free as wind
A Newsletter from the Center for Sacred Psychology
Vol. IV, September 2007
Children's Corner    |    Warrior's Hoop    |    Elder's Circle

 

It was with great delight that I listened to Reb Zalman’s teaching at the Assisi Institute, Dr. Michael Conforti’s Jungian based training in Brattleboro, VT (home of the quite amazing McNeil’s Brewery by the way). Rebbe reminded us of the profound changes occurring from the reemergence of the Feminine. She is making herself known in nearly all cultures, coming not in the form of Mother Mary … more like the Fierce Love of Mother Kali. The love that will not let us be any less than our True Selves is often felt like a sword cutting through … referred to as

Some day, after we have mastered the winds, the waves, the tides and gravity ... we shall harness ... the energies of love ... Then, for the second time in the history of the world, man will have discovered fire.

- Tielhard de Chardin

    

I have learned to listen to all ways.  I do not have to accept these teachings as my path.  Clarity and discrimination are essential for psychospiritual transformation.  But fear has no place to take hold.  As the Christian tradition would offer, "Where God is there is no fear."  I have learned to call this the "affirmation of diversity."

    The roots of Sacred Psychology are grounded in the wisdom literature of human history as maps for

environmental awareness. In the world of Spirit it is therapeu, cultivating the garden with seeds of compassion, joy and love. There is another way of viewing this global transformation. Riane Eisler has long written of the need for the Partnership Way to return to it’s primary place as a collective philosophy of life, relegating the Dominator Way to the historical experiment that is no longer useful, if it ever was. The Dominator path is the path of ego and separation. It has long been associated with the language of patriarchy. Some would challenge that premise, seeing ego as the culprit that is the root of separatism, arrogant pride, and violence. Jung offered that the task of the first half of life is the development of a sturdy ego, one whose sense of “I” is sufficient to weather the storms of the first and second chakra, survival and relationship. At a collective level there was this sociological separation from Matter, like the rebellion of adolescence, in preparation for separation from the womb of the home. All of this language of dominion over the birds and beasts, over the land Herself, was the pronouncement of the inexperienced youth, bluster as he went forth to conquer life. The grand empires built through this effort had their moment, a blip in the timeline of the 15 billion years of this Universe. Now, such effort to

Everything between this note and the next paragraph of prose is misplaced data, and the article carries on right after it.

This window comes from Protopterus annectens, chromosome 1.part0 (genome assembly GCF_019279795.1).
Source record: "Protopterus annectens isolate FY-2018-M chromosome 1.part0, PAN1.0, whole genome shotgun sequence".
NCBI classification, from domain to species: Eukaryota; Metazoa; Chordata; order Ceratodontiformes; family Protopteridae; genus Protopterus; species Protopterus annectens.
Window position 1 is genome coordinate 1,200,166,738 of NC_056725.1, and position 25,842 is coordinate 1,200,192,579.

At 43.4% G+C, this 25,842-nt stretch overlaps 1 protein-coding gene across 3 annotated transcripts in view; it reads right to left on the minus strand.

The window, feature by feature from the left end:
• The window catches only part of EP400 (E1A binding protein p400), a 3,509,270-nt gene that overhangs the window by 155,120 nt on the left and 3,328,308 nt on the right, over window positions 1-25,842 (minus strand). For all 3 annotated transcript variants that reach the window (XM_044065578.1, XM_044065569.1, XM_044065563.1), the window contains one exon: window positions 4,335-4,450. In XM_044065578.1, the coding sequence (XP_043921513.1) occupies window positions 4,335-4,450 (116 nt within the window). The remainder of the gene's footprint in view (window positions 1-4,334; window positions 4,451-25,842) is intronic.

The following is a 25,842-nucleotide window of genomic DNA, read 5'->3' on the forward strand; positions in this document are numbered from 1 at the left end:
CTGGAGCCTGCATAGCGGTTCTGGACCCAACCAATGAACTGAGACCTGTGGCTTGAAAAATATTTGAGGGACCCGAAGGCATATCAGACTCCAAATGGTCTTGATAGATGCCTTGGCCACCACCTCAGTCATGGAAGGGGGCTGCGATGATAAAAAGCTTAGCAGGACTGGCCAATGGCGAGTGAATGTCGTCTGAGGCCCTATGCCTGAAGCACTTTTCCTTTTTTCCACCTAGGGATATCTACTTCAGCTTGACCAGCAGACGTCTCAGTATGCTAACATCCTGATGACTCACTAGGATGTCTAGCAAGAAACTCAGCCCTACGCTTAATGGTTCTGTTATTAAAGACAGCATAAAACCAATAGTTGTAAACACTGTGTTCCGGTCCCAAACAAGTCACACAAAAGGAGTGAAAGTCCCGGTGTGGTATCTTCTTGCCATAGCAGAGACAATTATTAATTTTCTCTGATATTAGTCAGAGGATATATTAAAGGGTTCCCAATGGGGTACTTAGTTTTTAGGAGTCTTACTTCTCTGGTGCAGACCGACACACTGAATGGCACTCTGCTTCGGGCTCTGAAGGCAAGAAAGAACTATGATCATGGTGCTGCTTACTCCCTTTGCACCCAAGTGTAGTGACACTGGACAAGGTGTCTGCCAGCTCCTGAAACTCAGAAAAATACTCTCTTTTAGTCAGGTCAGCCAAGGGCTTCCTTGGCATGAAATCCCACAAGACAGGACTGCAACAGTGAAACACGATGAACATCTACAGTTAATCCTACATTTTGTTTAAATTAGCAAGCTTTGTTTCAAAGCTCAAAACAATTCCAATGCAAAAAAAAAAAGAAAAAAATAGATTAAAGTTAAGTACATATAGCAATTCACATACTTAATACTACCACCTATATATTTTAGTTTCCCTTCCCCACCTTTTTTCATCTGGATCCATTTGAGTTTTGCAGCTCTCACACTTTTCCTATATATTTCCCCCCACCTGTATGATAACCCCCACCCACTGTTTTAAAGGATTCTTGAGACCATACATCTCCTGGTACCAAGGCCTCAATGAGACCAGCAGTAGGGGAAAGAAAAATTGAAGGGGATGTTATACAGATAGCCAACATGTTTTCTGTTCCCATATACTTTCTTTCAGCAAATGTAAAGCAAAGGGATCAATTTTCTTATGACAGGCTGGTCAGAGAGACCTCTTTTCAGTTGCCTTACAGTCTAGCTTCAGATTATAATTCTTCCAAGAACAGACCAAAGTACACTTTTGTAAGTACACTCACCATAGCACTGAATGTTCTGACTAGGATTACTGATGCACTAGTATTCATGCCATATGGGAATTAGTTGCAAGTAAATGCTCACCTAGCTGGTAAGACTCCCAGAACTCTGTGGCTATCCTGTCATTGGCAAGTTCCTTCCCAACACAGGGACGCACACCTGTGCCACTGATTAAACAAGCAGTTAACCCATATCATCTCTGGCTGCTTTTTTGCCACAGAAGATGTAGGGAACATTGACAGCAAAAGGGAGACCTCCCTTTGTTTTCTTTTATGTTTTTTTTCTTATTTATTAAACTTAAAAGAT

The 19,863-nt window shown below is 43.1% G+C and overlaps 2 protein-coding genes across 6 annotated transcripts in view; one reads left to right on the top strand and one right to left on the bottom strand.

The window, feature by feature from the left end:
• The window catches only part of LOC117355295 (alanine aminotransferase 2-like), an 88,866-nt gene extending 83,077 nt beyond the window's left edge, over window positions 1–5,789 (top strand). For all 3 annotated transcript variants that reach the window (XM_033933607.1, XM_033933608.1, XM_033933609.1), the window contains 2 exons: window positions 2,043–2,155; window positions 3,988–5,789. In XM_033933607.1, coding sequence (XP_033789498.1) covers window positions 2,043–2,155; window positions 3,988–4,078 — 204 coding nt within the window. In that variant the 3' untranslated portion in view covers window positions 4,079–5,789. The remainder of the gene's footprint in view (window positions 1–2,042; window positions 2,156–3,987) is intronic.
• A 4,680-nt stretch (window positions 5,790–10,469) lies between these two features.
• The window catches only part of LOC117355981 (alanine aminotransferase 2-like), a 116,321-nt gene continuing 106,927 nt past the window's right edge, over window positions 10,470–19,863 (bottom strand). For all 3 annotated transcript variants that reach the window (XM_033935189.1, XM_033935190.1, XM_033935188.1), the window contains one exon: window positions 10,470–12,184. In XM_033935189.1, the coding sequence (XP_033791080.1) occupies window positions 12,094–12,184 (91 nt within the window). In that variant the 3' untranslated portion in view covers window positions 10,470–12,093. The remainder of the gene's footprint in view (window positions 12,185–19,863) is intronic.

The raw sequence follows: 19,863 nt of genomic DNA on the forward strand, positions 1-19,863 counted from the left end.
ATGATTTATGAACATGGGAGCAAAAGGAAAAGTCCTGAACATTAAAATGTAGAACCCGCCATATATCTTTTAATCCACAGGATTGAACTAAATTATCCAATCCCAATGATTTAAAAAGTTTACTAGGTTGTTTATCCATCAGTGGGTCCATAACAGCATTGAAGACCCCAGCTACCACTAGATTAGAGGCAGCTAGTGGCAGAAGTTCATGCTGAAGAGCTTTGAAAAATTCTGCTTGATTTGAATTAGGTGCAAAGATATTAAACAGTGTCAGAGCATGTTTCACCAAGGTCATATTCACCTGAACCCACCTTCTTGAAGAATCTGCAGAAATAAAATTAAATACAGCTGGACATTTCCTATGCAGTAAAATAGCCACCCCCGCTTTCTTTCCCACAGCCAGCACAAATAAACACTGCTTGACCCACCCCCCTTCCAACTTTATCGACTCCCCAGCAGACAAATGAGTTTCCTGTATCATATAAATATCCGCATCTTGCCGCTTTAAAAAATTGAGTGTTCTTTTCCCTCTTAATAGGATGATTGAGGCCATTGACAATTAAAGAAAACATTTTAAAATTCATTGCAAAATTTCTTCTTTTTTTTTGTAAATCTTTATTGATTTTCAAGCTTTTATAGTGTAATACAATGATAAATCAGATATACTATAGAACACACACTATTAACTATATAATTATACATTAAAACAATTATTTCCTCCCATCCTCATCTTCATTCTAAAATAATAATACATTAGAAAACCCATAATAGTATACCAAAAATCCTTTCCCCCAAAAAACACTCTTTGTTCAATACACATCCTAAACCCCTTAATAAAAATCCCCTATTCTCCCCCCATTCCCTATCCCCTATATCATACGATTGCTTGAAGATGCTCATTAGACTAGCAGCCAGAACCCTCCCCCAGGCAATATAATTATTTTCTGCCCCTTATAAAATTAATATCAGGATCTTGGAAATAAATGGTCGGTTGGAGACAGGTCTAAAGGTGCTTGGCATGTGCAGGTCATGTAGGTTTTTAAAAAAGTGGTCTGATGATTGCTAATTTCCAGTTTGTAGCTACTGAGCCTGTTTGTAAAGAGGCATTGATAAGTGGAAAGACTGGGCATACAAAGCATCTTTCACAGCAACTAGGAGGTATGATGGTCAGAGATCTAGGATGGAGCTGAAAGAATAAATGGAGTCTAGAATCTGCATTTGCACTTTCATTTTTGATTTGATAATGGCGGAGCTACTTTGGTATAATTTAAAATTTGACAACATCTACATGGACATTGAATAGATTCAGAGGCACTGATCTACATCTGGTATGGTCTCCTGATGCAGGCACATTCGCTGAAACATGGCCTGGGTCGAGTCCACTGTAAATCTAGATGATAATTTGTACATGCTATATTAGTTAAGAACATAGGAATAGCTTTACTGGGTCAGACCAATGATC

separate from the collective is no longer useful. Perhaps it was a mistake all along. Eisler’s review of the cultures of 20,000 years ago reveal great diversity living in harmony. None were too poor nor too rich. No one in the tribe went hungry. These were civilizations of 100,000 people. The recognition, needed in our times, was that all were interdependent … what served one served all … what considered all served oneself. Imagine the awareness of a tribe that wrote in its’ Constitution that

... every failure to cope with a life situation must be laid, in the end, to a restriction of consciousness. Wars and temper tantrums are the makeshifts of ignorance; regrets are illuminations come too late.

- Joseph Campbell

each decision must consider the next seven generations! Ego remains a construct that defines a sense of myself … the role that I play in family and sangha or ecclesia, the profession that I practice to earn my way … but these are not who I am. To discover that I must engage the Self, “Whose center is nowhere and circumference is everywhere.”

Sending Peace,
                     Doug

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